Poor old Guillermo, why does nobody want to see your movies on the big screen? The worrying thing about CRIMSON PEAK being the second del Toro film in a row to underwhelm at the box office (despite the considerable draw of Tom Hiddleston in period dress) is not so much that it’ll stall his creative drive (it won’t) but that it will make studios even less likely than they already are to gamble on riskier projects.
After tragedy befalls her early in life, Edith Cushing (Mia Wasikowska) turns her vivid imagination to writing fiction, unconcerned with how this career choice will impact her socially and romantically. When the handsome Sir Thomas Sharpe (Tom Hiddleston) arrives seeking her wealthy father’s patronage for his family’s potentially lucrative clay mining business, Edith returns as his wife to his ancestral home of Allerdale Hall in northern England, where secrets are buried in the blood-red clay and spectres and Thomas’ sister Lucile (Jessica Chastain) stalk the halls…
Much like the manuscript Edith completes at the beginning of the film, this is not a ghost story, but a story with ghosts in it – there is a difference. It’s a story of deception, of the darkest side of human nature, of memory and of madness. The ghosts represent all of these things. And like with all of del Toro’s work, flesh-and-blood people are shown to be far more frightening than the supernatural.
Crimson Peak proudly appoints itself like the early Hammer film such as CURSE OF FRANKENSTEIN, but with the addition of gruesome J-Horror-esque ghosts. I was pleased that when the film does fully embrace its place as a horror film it took the Japanese line rather than that of many American horrors of recent years – the scares are prolonged and disturbing, coming from unsettling and uncanny imagery matched with eerie sound design rather than jump scare after jump scare.
Being of the Gothic persuasion, the film is a melodramatic affair, with performances, becoming more gleefully over-the-top as the mystery unfolds and revelations are made. Jessica Chastain steals the show as Lucile Sharpe, oozing withheld menace until something flips and the very walls seem to shake with her manic wrath. A tortuously tense scene has a simple premise and a chilling flourish from Chastain – as Lucile feeds a wavering Edith porridge in bed, she shudder-inducingly scrapes the spoon against the side of the China with each movement. Wasikowska is good as always, her china doll appearance harmonious with the period setting and Edith’s character, but she is asked to comment aloud on what is going on around her all too often and unnecessarily (she opens a secluded storage box and exclaims breathily “wax recording cylinders!”). Hiddleston’s position as geek heartthrob, rather than limiting him, actually liberates his performance. Thomas is endlessly charming and you want to fall for him as madly as Edith does, but you’re never sure how far into darkness del Toro will be prepared to take him as a character. In the end it’s clear this director does not fear the Hiddlestoners.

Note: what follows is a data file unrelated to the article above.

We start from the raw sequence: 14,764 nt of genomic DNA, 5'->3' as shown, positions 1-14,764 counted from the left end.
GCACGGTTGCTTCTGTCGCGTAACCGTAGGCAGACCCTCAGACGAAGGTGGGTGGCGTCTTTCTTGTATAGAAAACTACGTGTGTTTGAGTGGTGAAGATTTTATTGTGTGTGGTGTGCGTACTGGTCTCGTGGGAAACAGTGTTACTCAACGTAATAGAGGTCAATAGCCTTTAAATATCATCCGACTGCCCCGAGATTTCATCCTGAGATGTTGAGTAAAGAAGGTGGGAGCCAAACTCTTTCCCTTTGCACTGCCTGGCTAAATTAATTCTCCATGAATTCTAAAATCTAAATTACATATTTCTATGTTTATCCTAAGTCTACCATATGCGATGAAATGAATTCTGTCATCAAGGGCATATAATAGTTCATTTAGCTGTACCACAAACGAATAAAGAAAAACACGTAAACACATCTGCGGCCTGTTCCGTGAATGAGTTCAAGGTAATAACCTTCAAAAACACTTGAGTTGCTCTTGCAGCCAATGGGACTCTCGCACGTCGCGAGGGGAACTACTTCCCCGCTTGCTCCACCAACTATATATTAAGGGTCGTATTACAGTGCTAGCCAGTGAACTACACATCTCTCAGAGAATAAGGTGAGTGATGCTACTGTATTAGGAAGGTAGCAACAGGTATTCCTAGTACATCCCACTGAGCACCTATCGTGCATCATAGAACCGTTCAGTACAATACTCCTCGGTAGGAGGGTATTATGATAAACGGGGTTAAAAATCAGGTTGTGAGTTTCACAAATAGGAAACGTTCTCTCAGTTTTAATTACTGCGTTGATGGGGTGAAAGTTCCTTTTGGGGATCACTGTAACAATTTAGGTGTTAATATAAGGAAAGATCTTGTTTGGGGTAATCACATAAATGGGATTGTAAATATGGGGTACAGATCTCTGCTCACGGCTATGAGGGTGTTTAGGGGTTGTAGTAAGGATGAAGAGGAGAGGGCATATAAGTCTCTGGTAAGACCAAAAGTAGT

The film is stuffed full of symbolism, like Edith as a delicate yellow butterfly being slowly smothered by Thomas and Lucile, two great black moths. It’s also del Toro’s bloodiest film to date by quite a margin. Del Toro is perhaps the most aesthetically meticulous, detail-obsessed Hollywood filmmaker working today (perhaps joint with with Peter Jackson). His usual visual hallmarks – insects, clockwork mechanisms, iconography of death and religion, imposingly beautiful architecture – are all present and correct, and he still seems to relish creating rich worlds you feel you could reach out and touch.
Del Toro also like a bit of self-reference, THE DEVIL’S BACKBONE sharing the most DNA, including an almost identical intro and outro thesis on the nature of ghosts. A nice visual del Toro continues to use is his undead manifestations adopting part of the environment that they died in. Santi in Devil’s Backbone was distorted and rippling because he died in water, whereas most if the ghosts of Crimson Peak are scarlet and caked in grime because they died on top of a clay deposit.
The plotting could generously be described as jerky. Del Toro and co-writer Matthew Robbins probably spend a little too long building up to Edith’s arrival at Allerdale Hall. There’s intrigue and foreshadowing, but a little too much Victorian faffing about in the first half of the film as well.
Maybe 2015 audiences weren’t ready for the return of Gothic Romance. For all its gorgeous production design, atmosphere and thematic depth, the plot is a little disjointed and turns by key cast members being intentionally exaggerated won’t be for everyone. If this was Guillermo del Toro’s attempt to bridge his Spanish-language films with his Hollywood efforts, then it ends up feeling trapped between the two disciplines. I enjoyed it, but won’t deny it’s more of a flawed and fascinating talking point than something that works in its entirety. SSP
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